Landing pages and associated product pages also need focus. Optimize landing pages for a defined set of target keywords related to your campaign. Be sure to include the “canonical tag” in the pages’ code, which will help reduce confusion for the Google index as people start to mention and link to your pages. Include links to the most relevant product pages on these landing pages with clear calls to action to get the most from your increased traffic.

For an extra boost, add SEO-friendly social modules to landing pages to make the pages appear fresh throughout the day. For example, add a stream of content from Twitter or a list of relevant product reviews that change frequently.

You can also prepare product pages for unexpected QDF activation by making sure that Google is not bored with your content. If the content in your product page is the same today as it was two months ago, or for that matter a year ago, your page will virtually disappear when QDF activates. By including regularly updated user generated content like reviews, questions, and answers on product pages, Google will have more interest in your page regardless of whether QDF is active or not.

We can’t always know when random events will trigger QDF, but SEO professionals can take steps in advance to gain the most traffic when these events do occur.

For more information about how to leverage QDF, take 7 minutes to watch this video that Rand Fishkin of SEOMoz.org published in March of 2009. Take note that the SEO impact of Facebook and Twitter are substantially more important now than they were when this video was recorded 20 months ago.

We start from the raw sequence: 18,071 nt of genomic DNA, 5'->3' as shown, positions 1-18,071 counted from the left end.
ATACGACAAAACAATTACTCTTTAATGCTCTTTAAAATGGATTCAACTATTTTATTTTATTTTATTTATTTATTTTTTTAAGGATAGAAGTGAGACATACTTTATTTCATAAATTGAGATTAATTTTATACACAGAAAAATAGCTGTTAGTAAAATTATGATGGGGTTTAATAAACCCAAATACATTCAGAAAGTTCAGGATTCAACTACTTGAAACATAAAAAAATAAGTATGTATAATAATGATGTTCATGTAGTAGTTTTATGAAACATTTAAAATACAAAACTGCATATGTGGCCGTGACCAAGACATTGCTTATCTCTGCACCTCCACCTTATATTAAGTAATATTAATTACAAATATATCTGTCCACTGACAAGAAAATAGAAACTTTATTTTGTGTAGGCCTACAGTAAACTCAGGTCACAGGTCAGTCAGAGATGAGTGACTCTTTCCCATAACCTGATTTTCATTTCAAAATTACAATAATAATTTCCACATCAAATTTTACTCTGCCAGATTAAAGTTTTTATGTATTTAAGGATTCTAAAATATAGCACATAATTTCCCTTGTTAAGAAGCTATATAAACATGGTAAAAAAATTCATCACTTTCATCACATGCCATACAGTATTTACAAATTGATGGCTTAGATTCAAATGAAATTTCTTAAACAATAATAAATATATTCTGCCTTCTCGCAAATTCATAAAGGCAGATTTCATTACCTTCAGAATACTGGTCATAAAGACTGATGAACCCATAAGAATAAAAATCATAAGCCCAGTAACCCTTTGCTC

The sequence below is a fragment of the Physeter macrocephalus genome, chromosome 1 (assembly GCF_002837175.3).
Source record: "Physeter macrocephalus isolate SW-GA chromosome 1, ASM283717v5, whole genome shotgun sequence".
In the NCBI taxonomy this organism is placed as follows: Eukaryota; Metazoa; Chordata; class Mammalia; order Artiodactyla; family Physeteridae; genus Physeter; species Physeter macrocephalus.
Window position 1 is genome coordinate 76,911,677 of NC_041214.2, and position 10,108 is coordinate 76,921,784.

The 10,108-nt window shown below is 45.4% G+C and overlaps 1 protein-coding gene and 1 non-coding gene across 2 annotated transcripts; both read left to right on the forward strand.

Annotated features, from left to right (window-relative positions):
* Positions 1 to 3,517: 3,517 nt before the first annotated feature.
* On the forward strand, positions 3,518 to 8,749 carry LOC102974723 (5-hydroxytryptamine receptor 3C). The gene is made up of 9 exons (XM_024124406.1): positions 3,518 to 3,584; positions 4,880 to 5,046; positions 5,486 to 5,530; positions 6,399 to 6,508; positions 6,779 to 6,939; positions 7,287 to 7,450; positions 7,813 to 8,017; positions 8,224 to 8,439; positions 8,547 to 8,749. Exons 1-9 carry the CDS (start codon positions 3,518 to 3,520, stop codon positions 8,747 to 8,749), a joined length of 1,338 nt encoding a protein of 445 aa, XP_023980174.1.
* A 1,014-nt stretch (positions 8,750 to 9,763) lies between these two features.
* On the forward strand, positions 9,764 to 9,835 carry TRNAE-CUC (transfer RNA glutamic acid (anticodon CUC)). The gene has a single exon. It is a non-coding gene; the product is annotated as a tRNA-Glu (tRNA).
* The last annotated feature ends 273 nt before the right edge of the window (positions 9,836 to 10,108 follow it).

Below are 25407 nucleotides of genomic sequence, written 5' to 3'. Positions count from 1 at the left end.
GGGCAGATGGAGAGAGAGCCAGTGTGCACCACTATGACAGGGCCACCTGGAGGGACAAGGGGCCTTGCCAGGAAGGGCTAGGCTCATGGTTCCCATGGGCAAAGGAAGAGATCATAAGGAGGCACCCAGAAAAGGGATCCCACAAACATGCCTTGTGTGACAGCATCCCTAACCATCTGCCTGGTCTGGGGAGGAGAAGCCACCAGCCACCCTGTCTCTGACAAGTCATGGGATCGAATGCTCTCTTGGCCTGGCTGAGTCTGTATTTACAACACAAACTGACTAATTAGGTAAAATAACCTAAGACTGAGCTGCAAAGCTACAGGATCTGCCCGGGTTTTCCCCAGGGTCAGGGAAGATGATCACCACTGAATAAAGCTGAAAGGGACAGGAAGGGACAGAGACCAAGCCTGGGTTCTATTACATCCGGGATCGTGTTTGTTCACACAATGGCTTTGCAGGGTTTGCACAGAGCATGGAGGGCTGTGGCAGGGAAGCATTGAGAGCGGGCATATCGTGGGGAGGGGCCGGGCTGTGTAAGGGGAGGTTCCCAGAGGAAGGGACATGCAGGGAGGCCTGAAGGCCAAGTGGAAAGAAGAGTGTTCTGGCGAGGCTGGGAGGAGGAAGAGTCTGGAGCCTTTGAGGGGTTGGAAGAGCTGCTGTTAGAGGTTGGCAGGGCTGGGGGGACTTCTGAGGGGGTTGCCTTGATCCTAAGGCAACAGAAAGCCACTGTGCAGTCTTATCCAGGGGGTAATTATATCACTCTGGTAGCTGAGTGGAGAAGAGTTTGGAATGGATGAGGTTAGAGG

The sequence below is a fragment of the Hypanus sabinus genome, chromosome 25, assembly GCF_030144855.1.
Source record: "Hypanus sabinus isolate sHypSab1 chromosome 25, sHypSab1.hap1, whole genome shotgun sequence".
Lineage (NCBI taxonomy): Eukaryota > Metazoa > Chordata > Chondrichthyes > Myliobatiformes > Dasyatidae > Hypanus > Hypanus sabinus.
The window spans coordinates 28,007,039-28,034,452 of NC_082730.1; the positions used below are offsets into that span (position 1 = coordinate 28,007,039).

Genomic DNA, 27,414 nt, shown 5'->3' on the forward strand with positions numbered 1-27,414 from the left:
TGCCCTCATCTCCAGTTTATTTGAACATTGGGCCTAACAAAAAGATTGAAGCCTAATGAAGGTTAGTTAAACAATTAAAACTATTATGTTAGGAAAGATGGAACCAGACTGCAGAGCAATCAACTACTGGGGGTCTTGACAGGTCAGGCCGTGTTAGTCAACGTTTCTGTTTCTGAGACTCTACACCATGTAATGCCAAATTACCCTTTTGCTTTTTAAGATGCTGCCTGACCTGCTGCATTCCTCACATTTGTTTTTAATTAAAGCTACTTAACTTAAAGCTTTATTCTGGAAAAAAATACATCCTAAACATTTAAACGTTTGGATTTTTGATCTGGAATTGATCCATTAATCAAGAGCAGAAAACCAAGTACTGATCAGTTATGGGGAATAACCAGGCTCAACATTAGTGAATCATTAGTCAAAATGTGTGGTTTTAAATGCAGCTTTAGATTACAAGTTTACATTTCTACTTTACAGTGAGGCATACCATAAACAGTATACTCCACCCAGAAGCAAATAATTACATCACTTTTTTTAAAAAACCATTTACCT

SEOmoz Whiteboard Friday – Query Deserves Freshness from Scott Willoughby.

2 Responses to “Bill Nye collapses, activating Google QDF (query deserves freshness)”

  1. Amazing write-up! This could aid plenty of people find out more about this particular issue. Are you keen to integrate video clips coupled with these? It would absolutely help out. Your conclusion was spot on and thanks to you; I probably won’t have to describe everything to my pals. I can simply direct them here!

  2. This reminds me of the viral “I like it” Facebook status that kicked off Breast Cancer Awareness month. Google search traffic for “Facebook I like it” spiked the first week of October as people tried to figure out what the statuses meant (see link).

    I Googled it myself around then, and was surprised that no official breast cancer societies had bought and/or optimized for the keywords — the only links were to articles explaining the status. Imagine if, say, the Susan B. Komen foundation had optimized an online donation landing page with a live feed of the statuses — what sort of traffic could they have gotten?

    http://www.google.com/trends?q=facebook+i+like+it&ctab=0&geo=all&date=2010&sort=0